Monthly Archives: April 2017

P30 Researcher Bruce Gelb Named President-Elect of the American Pediatric Society

P30 Center Member, Bruce D. Gelb, MD, has been elected President of the American Pediatric Society (APS) by the organization’s members. Dr. Gelb will serve as President-Elect from May 2017, and as President starting in May 2018.


Dr. Gelb is the Gogel Family Professor of Child Health and Development and Professor of Pediatrics, and Genetics and Genomic Sciences, at the Icahn School of Medicine at Mount Sinai, and Director of The Mindich Child Health and Development Institute.  He is an internationally acclaimed translational pediatric investigator and expert in Noonan syndrome. He has developed an extensive program in genomics, focusing on traits associated with heart malformations and the causes of congenital heart disease.


“I am honored to have been selected to lead the APS,” said Dr. Gelb. “Given the opportunities and challenges facing us today as we strive to improve the health and well-being of our nation’s children, the importance of the APS’s mission has never been clearer.”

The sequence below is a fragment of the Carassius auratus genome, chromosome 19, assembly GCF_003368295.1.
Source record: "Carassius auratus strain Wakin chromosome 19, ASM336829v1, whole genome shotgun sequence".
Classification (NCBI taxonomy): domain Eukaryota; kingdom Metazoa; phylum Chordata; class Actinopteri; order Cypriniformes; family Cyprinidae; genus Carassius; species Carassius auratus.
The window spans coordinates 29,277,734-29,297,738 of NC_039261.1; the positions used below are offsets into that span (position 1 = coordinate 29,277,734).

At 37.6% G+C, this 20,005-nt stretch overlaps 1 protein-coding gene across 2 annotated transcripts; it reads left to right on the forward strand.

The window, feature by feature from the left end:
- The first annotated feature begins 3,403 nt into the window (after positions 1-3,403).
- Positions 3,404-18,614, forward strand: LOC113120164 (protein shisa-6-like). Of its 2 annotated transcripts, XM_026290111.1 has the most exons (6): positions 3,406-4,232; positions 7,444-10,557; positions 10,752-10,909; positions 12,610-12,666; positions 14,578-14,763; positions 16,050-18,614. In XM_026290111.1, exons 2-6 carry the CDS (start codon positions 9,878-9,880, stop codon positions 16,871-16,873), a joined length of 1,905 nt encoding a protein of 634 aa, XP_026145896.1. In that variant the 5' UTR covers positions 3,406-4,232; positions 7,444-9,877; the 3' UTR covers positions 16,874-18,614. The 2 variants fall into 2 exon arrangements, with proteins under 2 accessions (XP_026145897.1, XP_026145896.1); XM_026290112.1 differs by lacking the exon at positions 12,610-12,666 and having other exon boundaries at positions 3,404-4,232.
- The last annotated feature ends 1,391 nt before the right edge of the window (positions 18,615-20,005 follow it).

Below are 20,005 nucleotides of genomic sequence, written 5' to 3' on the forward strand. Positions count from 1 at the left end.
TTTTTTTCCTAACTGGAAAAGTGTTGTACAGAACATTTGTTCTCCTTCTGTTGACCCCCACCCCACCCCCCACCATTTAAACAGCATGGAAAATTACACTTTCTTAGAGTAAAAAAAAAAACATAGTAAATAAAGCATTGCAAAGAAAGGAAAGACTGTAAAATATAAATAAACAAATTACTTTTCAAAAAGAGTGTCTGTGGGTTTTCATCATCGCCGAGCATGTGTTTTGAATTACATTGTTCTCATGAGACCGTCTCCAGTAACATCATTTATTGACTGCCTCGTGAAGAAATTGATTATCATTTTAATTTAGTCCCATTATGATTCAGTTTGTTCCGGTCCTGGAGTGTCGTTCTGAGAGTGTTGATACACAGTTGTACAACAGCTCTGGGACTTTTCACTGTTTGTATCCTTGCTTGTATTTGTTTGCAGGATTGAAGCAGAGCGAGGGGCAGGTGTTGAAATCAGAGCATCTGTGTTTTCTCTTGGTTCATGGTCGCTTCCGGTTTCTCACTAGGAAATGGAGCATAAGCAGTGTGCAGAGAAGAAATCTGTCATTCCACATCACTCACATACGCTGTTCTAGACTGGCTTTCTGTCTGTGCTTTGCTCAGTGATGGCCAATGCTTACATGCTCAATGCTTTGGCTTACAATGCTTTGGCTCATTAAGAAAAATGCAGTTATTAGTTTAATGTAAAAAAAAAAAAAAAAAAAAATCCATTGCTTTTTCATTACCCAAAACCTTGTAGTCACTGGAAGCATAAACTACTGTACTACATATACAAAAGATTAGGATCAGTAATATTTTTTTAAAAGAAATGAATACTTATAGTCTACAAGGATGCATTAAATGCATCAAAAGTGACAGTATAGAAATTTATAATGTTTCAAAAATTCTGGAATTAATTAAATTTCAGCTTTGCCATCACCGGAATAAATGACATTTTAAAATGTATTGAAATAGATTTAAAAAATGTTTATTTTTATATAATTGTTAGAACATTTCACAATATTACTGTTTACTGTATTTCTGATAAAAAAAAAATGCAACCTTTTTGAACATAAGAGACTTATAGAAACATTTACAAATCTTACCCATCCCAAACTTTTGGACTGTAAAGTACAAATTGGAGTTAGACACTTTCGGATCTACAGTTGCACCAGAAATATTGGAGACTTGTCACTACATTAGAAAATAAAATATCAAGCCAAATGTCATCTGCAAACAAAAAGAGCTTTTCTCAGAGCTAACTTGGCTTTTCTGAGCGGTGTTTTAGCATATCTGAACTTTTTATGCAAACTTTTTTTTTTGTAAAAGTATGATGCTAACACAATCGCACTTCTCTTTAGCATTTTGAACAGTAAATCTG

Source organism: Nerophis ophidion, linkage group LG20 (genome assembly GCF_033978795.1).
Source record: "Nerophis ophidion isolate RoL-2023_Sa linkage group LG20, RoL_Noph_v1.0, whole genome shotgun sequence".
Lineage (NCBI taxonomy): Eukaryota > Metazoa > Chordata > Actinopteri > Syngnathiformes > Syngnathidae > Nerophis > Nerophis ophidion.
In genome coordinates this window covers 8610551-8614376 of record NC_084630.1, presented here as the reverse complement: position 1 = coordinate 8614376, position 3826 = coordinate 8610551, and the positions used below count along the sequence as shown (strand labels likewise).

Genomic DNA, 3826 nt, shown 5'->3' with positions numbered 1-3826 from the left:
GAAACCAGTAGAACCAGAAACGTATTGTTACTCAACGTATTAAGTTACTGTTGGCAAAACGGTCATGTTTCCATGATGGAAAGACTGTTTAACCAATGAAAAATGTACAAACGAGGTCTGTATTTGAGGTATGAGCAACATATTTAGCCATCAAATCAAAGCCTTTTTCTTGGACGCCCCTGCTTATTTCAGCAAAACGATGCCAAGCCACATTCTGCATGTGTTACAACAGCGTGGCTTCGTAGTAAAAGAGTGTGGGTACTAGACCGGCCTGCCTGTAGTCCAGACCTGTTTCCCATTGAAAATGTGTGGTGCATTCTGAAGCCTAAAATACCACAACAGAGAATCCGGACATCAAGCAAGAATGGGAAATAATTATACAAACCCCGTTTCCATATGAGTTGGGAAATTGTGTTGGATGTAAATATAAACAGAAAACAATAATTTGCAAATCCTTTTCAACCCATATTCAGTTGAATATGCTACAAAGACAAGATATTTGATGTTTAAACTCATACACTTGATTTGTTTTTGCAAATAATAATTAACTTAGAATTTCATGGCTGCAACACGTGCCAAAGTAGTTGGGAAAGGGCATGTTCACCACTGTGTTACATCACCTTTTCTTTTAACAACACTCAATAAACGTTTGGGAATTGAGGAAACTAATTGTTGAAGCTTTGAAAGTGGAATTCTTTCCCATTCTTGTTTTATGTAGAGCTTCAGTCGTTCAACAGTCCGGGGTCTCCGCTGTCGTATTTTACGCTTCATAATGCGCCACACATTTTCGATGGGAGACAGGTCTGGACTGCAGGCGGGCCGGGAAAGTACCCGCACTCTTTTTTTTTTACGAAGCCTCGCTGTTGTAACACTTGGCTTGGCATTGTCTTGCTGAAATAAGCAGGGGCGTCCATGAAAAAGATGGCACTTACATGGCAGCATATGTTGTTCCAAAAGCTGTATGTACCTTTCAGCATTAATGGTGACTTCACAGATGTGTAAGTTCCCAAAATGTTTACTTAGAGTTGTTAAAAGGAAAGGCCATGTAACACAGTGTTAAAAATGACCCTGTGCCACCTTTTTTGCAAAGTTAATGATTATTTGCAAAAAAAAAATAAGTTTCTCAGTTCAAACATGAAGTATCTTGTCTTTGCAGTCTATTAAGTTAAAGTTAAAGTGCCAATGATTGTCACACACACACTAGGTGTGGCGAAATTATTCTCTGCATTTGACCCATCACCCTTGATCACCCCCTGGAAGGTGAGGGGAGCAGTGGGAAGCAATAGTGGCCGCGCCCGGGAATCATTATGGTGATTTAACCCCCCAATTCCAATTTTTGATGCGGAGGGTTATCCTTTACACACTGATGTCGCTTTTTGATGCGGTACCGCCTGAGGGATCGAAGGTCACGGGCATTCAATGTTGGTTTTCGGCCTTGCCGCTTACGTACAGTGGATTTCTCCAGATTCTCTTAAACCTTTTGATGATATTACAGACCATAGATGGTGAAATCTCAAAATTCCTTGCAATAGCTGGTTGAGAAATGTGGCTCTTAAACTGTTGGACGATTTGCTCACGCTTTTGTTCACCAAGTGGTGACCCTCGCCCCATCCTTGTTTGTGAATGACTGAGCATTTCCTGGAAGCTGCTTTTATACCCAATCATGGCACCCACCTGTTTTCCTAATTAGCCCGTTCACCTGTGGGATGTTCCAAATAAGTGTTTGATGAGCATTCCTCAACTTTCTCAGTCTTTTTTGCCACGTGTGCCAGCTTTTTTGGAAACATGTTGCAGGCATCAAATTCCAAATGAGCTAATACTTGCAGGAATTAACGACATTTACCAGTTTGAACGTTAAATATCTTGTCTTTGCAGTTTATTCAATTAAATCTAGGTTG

The mission of the American Pediatric Society is to advance academic pediatrics.  The APS’s first president was Abraham Jacobi, who established the first pediatrics department in the United States at The Mount Sinai Hospital.

Dr. Horowitz interviewed by Genome Web About Patient Diversity in Cancer Research

On April 17, 2017, COEC Co-Director Dr. Carol Horowitz was interviewed by Genome Web about patient diversity in cancer research following her attendance at the annual meeting of the American Association for Cancer Research in Washington, DC. In the “Patient Diversity in Cancer Research Essential to Addressing Health Disparities, Scientists Say” article, Dr. Horowitz emphasizes the importance of addressing the lack of diversity in many large genomic datasets. Dr. Horowitz suggests that one way to ameliorate the problem is for researchers to come out of their silos. Researchers must recognize the problems faced by their target patient populations, and must work with as many stakeholders as possible to not only recruit a diverse set of people into studies, but to also clearly communicate how these studies could possibly help the participants themselves, or help their communities. To read the full article from Genome Web click here.